Digital Repository, ICF12, Ottawa 2009

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Fatigue and fracture toughness properties of large-bloom mixed-microstructure heat-treated steels
D. Firrao, P. Matteis, P. Russo Spena, G.M.M. Mortarino, G. Silva, B. Rivolta, R. Gerosa, M.R. Pinasco, M.G. Ienco, M. Fabbreschi

Last modified: 2013-05-07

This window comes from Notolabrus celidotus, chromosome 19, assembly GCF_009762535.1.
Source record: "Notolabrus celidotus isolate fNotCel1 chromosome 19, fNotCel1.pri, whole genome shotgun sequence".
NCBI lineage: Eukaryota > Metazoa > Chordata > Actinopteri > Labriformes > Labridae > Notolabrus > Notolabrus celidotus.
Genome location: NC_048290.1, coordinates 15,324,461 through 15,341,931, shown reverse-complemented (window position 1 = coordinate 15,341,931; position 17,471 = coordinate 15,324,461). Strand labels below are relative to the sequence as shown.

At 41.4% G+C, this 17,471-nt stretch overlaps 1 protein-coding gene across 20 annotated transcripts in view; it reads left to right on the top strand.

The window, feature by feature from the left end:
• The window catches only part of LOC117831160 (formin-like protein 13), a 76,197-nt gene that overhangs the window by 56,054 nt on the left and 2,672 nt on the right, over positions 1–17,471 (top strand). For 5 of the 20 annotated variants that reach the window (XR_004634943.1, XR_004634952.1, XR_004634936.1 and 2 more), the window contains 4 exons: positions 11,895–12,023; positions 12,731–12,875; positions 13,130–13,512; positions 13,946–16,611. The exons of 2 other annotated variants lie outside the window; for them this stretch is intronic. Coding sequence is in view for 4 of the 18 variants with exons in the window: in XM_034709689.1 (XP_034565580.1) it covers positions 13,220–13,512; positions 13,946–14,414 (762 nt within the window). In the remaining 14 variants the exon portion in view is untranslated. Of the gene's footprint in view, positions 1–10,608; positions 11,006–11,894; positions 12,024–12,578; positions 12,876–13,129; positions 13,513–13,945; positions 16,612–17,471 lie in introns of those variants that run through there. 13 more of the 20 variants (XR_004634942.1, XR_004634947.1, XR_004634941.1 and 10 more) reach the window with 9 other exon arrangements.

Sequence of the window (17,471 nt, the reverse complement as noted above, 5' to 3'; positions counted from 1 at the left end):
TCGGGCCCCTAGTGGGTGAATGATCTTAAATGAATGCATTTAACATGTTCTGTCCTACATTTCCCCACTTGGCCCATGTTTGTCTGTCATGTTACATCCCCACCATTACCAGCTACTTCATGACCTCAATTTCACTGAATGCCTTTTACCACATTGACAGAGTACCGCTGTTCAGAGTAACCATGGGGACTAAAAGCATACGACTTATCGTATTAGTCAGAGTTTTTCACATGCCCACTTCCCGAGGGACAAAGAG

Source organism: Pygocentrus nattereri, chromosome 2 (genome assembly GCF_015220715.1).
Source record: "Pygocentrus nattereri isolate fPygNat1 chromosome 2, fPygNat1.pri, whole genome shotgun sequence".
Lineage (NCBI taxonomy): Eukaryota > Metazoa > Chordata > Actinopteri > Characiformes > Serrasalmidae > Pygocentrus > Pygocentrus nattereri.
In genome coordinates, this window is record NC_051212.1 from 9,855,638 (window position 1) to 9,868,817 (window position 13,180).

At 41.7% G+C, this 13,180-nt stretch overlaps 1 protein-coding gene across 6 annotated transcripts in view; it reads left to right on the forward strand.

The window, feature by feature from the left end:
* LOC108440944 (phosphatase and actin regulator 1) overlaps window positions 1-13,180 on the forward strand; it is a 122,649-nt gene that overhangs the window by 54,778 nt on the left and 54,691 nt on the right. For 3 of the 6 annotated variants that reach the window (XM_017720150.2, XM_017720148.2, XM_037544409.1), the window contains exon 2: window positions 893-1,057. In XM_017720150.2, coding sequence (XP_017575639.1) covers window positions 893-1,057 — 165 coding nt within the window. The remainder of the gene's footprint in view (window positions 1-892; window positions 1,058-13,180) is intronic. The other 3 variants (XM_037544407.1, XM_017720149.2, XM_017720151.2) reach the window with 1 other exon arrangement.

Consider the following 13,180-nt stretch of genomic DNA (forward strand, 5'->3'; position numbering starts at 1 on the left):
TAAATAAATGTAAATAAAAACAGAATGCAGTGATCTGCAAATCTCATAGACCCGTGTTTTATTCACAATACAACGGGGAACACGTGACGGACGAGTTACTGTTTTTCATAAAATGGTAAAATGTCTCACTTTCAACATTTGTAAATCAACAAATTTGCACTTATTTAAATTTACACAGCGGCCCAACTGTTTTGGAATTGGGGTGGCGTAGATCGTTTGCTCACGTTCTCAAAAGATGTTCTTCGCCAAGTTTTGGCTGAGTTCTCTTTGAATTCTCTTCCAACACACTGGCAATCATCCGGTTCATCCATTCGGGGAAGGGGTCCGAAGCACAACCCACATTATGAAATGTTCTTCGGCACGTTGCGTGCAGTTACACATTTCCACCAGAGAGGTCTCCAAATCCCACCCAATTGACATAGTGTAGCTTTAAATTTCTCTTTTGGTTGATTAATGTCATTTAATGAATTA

The standard ISO 1.2738 medium-carbon low-alloy steel have long been used tofabricate plastic molds for large automotive components (bumpers anddashboards) by machining large previously quenched and tempered steel blooms.Due to the bloom size, the heat treatment yields mechanical properties and mixedmicrostructures continuously varying from surface to core. Alternative steelgrades, including both non-standard microalloyed steels, designed for the sameproduction cycle, and precipitation hardening steels, were recently proposed.Results of a large experimental effort concerning the fracture toughness andfatigue properties (as well as other mechanical properties) of plastic mold steelblooms are presented and commented, also on the basis of microstructural andfractographic analysis. These steels generally exhibit low fracture toughnessvalues; in the traditional quench and temper production cycle this characteristicarises from the presence of mixed microstructures, whereas in the precipitationhardened steel the brittleness probably stems from the carbide precipitationstrengthening mechanism.

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